Wednesday, May 9, 2018

Parashat BeHukotai: Learning to Listen

Learning to Listen
A Message for Parashat BeHukotai 2017
Click here to view as PDF
Most of Parashat Behukotai exists as a presentation of the tokhehah – the doom and punishment that await Am Yisrael if they stray from the path of God. These ominous conditions are twice preceded by a brief description of Am Yisrael’s potential rebellion:

And if you will not listen to Me… (26:14)
And if in all this you will not listen to Me… (26:27)

R. Norman Lamm noted that the word “shemi’ah,” or “listening,” is a homonym. Depending on the context, it can mean either a literal sensory experience or the more figurative expression of obeying an order or will. He explained that the two meanings in fact dovetail with one another, as the primary cause of disobedience is faulty listening. When God warned the nation about disobedience he was cautioning them about the necessity of to listen properly, as well.[1]

Seth Horowitz, an auditory neuroscientist, distinguished between the sense of hearing and the skill of listening. He explained that hearing has evolved as our alarm system, operating out of the line of sight, and working even while we are asleep. Listening, in contrast, is the intricate application of attention to the auditory sense. In our world of digital distraction and information overload there exists the acute risk of losing the skill of listening. Horowitz warned:

…And yet we dare not lose it. Because listening tunes our brain to the patterns of our environment faster than any other sense, and paying attention to the nonvisual parts of our world feeds into everything from our intellectual sharpness to our dance skills.[2]

Our individual success in every realm of life is crucially dependent upon our ability to cultivate the skill of listening.

The best-selling author Greg Mckeown described how the journalist Thomas Friedman once ate lunch together with sources for a column that he was writing and someone at the table accused him of not paying attention to the banter at the table. Friedman, however, defended himself by explaining that he was in fact listening, but it was in a unique and deliberate fashion. He was carefully filtering out everything other than the matters that grabbed his attention and seemed most essential. Mckeown explained that by doing so, Friedman was able to discern the important details and facts that were not explicitly spoken and would have otherwise been overlooked.[3]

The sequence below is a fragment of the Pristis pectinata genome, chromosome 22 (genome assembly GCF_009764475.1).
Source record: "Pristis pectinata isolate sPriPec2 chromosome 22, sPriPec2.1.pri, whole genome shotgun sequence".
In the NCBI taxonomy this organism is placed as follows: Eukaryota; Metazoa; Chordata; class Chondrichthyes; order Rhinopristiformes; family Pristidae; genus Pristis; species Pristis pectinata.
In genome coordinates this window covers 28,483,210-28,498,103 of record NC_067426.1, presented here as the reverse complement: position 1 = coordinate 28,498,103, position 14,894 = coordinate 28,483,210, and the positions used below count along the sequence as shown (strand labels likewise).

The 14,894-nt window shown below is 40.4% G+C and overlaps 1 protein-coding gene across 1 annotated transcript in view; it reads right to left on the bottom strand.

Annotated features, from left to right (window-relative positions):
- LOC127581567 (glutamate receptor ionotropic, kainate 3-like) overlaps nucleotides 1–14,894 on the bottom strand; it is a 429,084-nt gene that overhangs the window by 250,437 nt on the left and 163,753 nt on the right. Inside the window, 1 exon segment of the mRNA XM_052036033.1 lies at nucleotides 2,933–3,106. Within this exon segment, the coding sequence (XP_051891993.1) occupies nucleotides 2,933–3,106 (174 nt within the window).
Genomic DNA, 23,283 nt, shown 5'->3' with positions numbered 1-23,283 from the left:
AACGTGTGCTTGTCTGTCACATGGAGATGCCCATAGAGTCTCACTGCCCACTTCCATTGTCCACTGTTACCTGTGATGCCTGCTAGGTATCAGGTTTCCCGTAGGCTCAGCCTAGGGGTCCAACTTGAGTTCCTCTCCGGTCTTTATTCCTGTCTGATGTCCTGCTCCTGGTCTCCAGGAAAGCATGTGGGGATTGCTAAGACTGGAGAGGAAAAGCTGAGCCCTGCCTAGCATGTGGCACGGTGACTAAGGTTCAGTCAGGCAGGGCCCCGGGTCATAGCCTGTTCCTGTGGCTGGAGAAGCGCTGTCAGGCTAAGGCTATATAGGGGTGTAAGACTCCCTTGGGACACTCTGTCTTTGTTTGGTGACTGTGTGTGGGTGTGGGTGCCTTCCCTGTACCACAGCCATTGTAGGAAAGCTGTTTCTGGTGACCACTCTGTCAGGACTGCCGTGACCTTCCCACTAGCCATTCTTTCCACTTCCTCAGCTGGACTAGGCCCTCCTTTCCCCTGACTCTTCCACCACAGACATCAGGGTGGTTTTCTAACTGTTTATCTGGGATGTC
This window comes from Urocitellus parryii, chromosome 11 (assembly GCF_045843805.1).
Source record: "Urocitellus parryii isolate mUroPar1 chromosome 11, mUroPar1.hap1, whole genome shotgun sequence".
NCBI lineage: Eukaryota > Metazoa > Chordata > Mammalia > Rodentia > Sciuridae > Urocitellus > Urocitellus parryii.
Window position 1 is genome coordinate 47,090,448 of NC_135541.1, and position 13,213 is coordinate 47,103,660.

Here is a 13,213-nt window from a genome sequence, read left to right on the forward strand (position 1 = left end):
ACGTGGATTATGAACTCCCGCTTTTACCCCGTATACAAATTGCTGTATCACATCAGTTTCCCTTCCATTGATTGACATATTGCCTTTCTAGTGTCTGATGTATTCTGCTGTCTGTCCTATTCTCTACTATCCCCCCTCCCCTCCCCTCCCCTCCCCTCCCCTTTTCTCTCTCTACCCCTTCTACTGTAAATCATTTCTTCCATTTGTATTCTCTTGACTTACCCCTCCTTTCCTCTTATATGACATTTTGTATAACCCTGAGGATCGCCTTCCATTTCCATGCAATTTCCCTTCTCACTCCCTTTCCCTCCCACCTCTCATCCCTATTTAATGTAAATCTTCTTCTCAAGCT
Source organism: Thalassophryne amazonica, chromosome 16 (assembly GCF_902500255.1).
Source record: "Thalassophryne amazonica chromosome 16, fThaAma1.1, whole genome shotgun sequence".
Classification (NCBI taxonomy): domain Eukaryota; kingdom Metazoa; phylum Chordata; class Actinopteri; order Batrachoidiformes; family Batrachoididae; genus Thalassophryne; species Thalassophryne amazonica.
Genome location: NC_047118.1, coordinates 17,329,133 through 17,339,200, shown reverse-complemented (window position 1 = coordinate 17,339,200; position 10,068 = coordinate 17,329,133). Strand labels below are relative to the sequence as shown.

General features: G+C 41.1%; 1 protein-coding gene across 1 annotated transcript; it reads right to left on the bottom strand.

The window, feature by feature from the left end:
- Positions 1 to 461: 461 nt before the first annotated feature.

Michael Taft, the author of The Mindful Geek, explained that the first step to learning how to listen is discovering how to be quiet. Instead of focusing on the words and thoughts of the other person during our conversations, our mind capacity is generally spent pondering our own response. He suggested that we wait one full second before responding to a comment while talking with another person. That second of silence should be spent paying proper attention to what the other person has said. Taft explained that because humans love to be heard, the speaker will begin to say things and respond in ways that are very positive, while you will feel yourself opening to the person in a new way. Proper performance of this simple task has the potential to transform a dysfunctional conversation into one of thoughtful engagement and dialogue.[4]

The influential British psychoanalyst Wilfred Bion once spoke about the importance of “silence” to his practice. He explained that silence can sometimes become “a valuable communication,” likening it to the necessary rests and pauses in music and holes and gaps in sculpture.[5] Carl Rogers similarly wrote about “hearing deeply,” which he defined as “hearing the words, the thoughts, the feeling tones, the personal meaning, and even the meaning that is below the conscious intent of the speaker.” Rogers wrote that hearing others had enriched his life, explaining: “It is through hearing people that I have learned all that I know about individuals, about personality, about interpersonal relationships.”[6]

Summarizing his central thesis, Seth Horowitz wrote, “The richness of life doesn’t lie in the loudness and the beat, but in the timbres and the variations that you can discern if you simply pay attention.” Parashat Behukotai reminds us about the importance of “listening to God.” It teaches that just as our success in dealing with people and navigating the various challenges of life depends upon our skill of listening, so too does our relationship with God.

We must extend beyond simply “hearing” the words of the Torah and attentively listen to them. Instead of viewing the missvot ha-Torah as mere rules and demands to dutifully obey, we must listen for the penetrating “voice of God” as it calls for their performance. The model of “a single second of silence” must exist in developing our relationship with God, as well. It is the need for us to pay attention to His words, to let them resonate, and to properly understand them. It is the need to listen.

[1] R. Norman Lamm, Derashot LeDorot: Leviticus (New York, NY, 2013), pg. 177-8.
[2] Seth S. Horowitz, “The Science and Art of Listening,” The New York Times, Nov. 9, 2012. Available at:
[3] Greg Mckeown, Essentialism: The Disciplined Pursuit of Less (New York, NY, 2014), pg. 76-7.
[4] Michael Taft, “Learning to Listen,” Huffington Post, Sept. 29, 2011. Available at:
[5] Quoted in Francesca Bion’s 1994 address at the Institute of Psychoanalysis, as published in The Journal of Melanie Klein & Object Relations, 13:1 (1995).
[6] Carl Rogers, A Way of Being (New York, NY, 1995), pg. 8.